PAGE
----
August 4th is annual Champagne Day. It’s the date traditionally ascribed to Dom Perignon’s invention of Champagne in 1693. While history has proven claims of monk’s invention of Champagne (along with the quote attributed to him at the time of invention – “Come quickly, I am drinking the stars!”) to be more fanciful than factual, I like any excuse to celebrate, and hoist a glass of champagne. Why let the facts get in the way of what I’m feelin’;-)?!
Here’s the 411 on Champagne…
Wine can only be labeled “champagne” if is made in the Champagne region of northeastern France. If a sparkling wine is produced elsewhere using the traditional French method, credit must be given to the “methode champenoise” on the label. Personally, I just refer to both Champagne, and sparkling wine as “Champagne”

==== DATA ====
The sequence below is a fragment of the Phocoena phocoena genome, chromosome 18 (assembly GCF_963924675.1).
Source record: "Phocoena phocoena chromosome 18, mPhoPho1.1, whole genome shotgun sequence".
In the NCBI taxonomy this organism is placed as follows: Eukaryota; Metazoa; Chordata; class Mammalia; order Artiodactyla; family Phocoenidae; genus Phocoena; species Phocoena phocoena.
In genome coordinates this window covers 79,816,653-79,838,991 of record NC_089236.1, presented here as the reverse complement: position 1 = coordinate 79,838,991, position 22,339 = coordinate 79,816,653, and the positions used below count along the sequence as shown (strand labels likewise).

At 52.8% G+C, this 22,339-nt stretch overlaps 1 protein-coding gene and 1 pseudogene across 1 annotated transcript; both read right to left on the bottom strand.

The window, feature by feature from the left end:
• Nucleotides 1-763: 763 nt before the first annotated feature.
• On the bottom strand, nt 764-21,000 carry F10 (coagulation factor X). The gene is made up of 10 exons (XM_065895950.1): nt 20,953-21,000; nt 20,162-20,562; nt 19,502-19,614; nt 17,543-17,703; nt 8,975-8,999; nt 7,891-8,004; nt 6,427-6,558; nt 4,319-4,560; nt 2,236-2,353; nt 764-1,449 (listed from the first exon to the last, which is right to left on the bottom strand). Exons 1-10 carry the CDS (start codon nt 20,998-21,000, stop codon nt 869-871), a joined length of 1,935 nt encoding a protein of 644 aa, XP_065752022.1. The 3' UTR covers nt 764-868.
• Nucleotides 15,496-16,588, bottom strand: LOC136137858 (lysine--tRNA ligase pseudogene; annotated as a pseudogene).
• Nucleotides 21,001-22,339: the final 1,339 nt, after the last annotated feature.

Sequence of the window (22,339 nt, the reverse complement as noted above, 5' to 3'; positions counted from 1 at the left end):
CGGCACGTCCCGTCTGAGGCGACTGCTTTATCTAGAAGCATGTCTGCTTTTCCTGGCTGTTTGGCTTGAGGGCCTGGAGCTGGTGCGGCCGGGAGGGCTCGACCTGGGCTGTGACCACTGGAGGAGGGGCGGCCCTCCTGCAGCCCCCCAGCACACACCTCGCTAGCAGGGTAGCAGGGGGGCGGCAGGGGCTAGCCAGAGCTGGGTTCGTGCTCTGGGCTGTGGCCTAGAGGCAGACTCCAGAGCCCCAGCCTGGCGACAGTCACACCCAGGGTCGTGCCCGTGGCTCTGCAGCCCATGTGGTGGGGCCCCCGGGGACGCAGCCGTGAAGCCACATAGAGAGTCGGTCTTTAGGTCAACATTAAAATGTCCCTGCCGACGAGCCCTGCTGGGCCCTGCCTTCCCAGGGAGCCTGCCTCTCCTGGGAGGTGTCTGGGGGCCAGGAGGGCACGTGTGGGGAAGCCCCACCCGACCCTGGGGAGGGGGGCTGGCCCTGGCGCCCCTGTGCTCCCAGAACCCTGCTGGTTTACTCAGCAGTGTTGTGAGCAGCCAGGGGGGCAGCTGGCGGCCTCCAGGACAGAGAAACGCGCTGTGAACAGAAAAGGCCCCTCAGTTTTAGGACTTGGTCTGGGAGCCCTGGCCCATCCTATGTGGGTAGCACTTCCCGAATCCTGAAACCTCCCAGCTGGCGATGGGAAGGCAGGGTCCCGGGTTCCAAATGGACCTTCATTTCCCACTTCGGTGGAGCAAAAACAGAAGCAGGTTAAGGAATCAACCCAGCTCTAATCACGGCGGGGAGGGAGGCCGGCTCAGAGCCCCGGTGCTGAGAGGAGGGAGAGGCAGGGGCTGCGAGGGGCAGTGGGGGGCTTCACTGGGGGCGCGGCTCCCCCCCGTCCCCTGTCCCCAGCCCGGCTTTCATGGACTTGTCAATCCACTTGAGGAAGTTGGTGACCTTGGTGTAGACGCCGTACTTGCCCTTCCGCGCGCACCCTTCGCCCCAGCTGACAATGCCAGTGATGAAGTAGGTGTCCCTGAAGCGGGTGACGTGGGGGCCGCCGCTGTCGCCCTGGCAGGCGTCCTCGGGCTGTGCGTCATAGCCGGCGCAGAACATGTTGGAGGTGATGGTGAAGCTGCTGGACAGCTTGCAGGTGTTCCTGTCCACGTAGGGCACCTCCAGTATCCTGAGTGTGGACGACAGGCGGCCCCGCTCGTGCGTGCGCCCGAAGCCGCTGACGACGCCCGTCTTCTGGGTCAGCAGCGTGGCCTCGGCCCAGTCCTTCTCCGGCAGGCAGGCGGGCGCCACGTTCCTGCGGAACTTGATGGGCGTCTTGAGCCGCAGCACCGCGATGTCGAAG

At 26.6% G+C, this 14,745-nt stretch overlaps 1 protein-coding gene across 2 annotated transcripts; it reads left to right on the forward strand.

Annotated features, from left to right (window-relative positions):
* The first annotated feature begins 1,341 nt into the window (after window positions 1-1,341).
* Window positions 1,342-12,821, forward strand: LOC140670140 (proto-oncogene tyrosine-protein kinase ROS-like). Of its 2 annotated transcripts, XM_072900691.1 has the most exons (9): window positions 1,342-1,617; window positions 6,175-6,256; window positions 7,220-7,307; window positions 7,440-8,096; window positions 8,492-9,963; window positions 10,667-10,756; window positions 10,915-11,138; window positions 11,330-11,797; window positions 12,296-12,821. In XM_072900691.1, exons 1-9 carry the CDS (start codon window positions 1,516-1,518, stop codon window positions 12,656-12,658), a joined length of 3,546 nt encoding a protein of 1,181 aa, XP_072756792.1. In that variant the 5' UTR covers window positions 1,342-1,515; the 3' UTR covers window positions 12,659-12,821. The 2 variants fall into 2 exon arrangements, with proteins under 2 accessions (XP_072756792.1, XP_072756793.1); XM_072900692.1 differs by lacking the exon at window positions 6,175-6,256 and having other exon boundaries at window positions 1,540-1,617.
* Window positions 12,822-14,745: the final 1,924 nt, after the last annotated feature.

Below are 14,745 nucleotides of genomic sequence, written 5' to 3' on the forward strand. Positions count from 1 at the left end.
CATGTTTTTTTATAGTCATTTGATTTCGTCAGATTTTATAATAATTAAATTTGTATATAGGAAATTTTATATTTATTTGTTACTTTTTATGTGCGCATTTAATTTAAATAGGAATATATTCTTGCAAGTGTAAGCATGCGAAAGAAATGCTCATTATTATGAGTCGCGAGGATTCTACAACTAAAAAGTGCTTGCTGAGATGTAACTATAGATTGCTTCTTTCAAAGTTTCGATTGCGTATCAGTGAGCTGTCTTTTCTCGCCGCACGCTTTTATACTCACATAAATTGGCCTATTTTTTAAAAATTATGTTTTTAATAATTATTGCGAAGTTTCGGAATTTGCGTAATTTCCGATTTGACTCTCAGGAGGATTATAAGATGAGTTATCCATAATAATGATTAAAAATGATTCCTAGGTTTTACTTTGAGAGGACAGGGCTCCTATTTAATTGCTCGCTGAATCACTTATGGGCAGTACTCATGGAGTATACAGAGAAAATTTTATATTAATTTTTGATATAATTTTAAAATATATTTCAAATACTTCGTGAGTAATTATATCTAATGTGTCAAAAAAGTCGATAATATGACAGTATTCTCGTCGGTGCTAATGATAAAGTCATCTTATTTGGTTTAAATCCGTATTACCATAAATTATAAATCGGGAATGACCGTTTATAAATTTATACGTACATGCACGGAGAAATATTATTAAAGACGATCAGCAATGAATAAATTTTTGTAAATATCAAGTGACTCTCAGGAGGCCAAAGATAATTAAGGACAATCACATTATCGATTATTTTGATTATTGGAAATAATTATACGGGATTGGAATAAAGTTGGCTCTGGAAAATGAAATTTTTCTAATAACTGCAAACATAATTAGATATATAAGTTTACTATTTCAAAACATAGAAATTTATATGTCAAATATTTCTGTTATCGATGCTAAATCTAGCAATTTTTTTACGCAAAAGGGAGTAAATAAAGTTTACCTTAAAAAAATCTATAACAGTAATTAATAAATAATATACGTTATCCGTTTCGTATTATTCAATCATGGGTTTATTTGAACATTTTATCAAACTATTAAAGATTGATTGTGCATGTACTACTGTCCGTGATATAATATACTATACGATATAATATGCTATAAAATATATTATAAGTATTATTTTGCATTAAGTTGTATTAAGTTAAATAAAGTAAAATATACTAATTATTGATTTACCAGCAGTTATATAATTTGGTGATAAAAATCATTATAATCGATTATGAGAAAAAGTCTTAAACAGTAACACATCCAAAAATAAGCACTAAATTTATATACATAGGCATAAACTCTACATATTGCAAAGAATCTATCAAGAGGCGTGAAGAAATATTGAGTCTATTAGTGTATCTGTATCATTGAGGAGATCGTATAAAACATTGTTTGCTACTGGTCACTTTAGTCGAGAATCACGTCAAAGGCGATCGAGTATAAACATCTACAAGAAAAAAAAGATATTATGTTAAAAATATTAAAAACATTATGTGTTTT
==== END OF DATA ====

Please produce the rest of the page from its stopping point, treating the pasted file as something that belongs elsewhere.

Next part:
The three traditional grapes used to make champagne are the Chardonnay, Pinot Noir, and Pinot Meunier. A Blanc de Blanc Champage is made from Chardonnay only, while Blanc de Noir Champagne wine is made from black grapes Pinot Noir, and Pinot Meunier. True Champagne, as opposed to other sparkling wines, has to have developed bubbles by undergoing the fermentation process twice: once in barrels and again in bottles
And finally non-vintage vs vintage Champagne – Non-Vintage accounts for 85-90% of all Champagne produced, and it is less expensive than Vintage Champagne. Non-vintage Champagne is designated as such because the grapes used are harvested from various years (vintages), whereas Vintage Champagne is made from grapes harvested from one particular year (vintage).